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What’s an Easy Way to Lower Heart Disease Risk?

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September 8, 2023 •  Emily Hicks Law, PLLC
According to new research, a lower frequency of dietary salt intake is associated with a reduced risk of cardiovascular disease (CVD).

Cardiovascular disease (CVD) is a leading cause of death and disability worldwide. It is frequently preventable with lifestyle changes like as maintaining a healthy diet and regular physical activity. One part of diet that’s been connected to CVD risk is salt intake. Research has shown that reducing salt intake can help lower the risk of CVD. However, it’s important to consume salt in moderation as part of a healthy diet. That’s because excessive salt intake can have negative health effects.

Sci Tech Daily’s recent article entitled “Recent Research Reveals a Simple Trick To Lower Heart Disease Risk,” reports that a new study published in the Journal of the American College of Cardiology has found that adding salt to foods at a lower frequency is associated with a reduced risk of heart disease, heart failure and ischemic heart disease.

The study suggests that, even among those following a DASH-style diet, efforts to decrease salt intake may improve heart health. Prior studies have shown that high levels of sodium in the diet can contribute to the development of high blood pressure—a major risk factor for cardiovascular disease. However, previous studies investigating this link have found conflicting results due to a lack of practical methods for assessing long-term dietary sodium intake. Recent studies suggest the frequency at which an individual adds salt to their foods can be used to predict their individual sodium intake over time.

“Overall, we found that people who don’t shake on a little additional salt to their foods very often had a much lower risk of heart disease events, regardless of lifestyle factors and pre-existing disease,” said Lu Qi, MD, Ph.D., HCA Regents Distinguished Chair and professor at the School of Public Health and Tropical Medicine at Tulane University in New Orleans.

“We also found that when patients combine a DASH diet with a low frequency of adding salt, they had the lowest heart disease risk. This is meaningful as reducing additional salt to food, not removing salt entirely, is an incredibly modifiable risk factor that we can hopefully encourage our patients to make without much sacrifice.”

In the current study, the authors looked at whether the frequency of adding salt to foods was associated with incident heart disease risk in 176,570 participants from the UK Biobank. The study also reviewed the association between the frequency of adding salt to foods and the DASH diet as it relates to heart disease risk.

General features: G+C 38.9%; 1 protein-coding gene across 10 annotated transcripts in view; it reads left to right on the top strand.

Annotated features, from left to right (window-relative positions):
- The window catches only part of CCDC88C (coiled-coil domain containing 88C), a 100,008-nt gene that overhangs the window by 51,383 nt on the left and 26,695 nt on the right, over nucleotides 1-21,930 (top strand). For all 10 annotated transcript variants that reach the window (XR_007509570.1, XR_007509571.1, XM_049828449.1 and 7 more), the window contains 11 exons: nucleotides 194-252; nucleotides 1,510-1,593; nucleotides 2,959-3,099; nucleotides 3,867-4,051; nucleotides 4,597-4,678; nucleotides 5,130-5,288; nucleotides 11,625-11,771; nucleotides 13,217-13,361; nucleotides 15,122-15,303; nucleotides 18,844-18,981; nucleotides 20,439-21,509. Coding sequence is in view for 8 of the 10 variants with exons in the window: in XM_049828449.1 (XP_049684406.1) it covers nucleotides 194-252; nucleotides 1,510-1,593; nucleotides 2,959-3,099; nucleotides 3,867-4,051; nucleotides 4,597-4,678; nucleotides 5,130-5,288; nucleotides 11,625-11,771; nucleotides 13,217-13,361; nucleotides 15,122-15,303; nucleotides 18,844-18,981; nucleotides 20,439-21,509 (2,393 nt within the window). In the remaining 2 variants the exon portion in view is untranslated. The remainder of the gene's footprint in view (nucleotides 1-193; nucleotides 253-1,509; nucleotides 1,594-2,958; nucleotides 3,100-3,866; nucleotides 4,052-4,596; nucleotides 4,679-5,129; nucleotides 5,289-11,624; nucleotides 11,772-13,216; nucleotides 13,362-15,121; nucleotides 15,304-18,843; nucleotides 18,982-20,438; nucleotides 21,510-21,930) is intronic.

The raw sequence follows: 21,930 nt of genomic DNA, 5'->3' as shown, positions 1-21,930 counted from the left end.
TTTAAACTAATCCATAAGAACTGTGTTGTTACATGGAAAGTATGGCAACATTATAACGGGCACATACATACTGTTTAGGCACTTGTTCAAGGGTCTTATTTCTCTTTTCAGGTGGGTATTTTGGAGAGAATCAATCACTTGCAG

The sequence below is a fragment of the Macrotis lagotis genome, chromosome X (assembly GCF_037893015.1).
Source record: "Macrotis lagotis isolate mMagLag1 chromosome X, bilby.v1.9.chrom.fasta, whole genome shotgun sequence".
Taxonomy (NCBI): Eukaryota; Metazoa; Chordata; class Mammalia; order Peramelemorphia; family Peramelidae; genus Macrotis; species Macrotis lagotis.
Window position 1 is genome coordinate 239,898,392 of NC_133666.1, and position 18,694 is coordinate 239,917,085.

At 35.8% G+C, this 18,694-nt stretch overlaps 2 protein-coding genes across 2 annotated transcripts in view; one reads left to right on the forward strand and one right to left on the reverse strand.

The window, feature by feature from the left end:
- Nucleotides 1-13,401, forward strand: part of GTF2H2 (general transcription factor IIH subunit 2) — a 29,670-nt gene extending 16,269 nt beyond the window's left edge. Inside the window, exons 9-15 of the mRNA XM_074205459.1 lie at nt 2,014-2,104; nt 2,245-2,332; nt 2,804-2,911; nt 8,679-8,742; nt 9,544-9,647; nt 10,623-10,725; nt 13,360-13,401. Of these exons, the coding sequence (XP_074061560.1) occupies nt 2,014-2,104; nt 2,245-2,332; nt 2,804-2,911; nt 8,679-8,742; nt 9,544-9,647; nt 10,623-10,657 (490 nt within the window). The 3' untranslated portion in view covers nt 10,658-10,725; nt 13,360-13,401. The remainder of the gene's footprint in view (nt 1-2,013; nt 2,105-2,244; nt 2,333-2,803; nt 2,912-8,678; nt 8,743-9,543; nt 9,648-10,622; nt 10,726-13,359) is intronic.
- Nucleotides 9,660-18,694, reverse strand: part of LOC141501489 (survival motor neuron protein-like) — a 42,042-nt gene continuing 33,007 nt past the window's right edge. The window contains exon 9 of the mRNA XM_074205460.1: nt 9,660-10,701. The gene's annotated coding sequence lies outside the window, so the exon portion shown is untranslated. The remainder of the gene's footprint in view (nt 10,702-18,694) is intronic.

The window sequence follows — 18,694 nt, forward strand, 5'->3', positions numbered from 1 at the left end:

The DASH-style diet was developed to prevent hypertension by restricting the consumption of red and processed meats and focusing on vegetables, fruit, whole grains, low-fat dairy, nuts and legumes.  While this diet has yielded benefits in relation to reducing cardiovascular disease risk, a clinical trial recently found that combining the DASH diet with sodium reduction was more beneficial for certain cardiac biomarkers, including cardiac injury, strain and inflammation.

Overall, study participants with a lower frequency of adding salt to foods were more likely to be:

  • Women
  • White
  • Have a Lower Body Mass Index
  • More Likely to Have Moderate Alcohol Consumption
  • Less Likely to be Current Smokers
  • More Physically Active
  • Have a Higher Prevalence of High Blood Pressure and Chronic Kidney Disease, and
  • A Lower Prevalence of Cancer.

These participants were also more likely to stay on a DASH-style diet. They also ate more fruits, vegetables, nuts and legumes, whole grains, low-fat dietary but less sugar-sweetened drinks, or red/processed meats than those with a higher frequency of adding salt to foods.

The researchers found the association of adding salt to foods with heart disease risk was stronger in participants of lower socioeconomic status and in current smokers. A higher modified DASH diet score was linked to a lower risk of heart disease events.

Reference: Sci Tech Daily (Dec. 26, 2022) “Recent Research Reveals a Simple Trick To Lower Heart Disease Risk”

Suggested Key Terms: Senior Health

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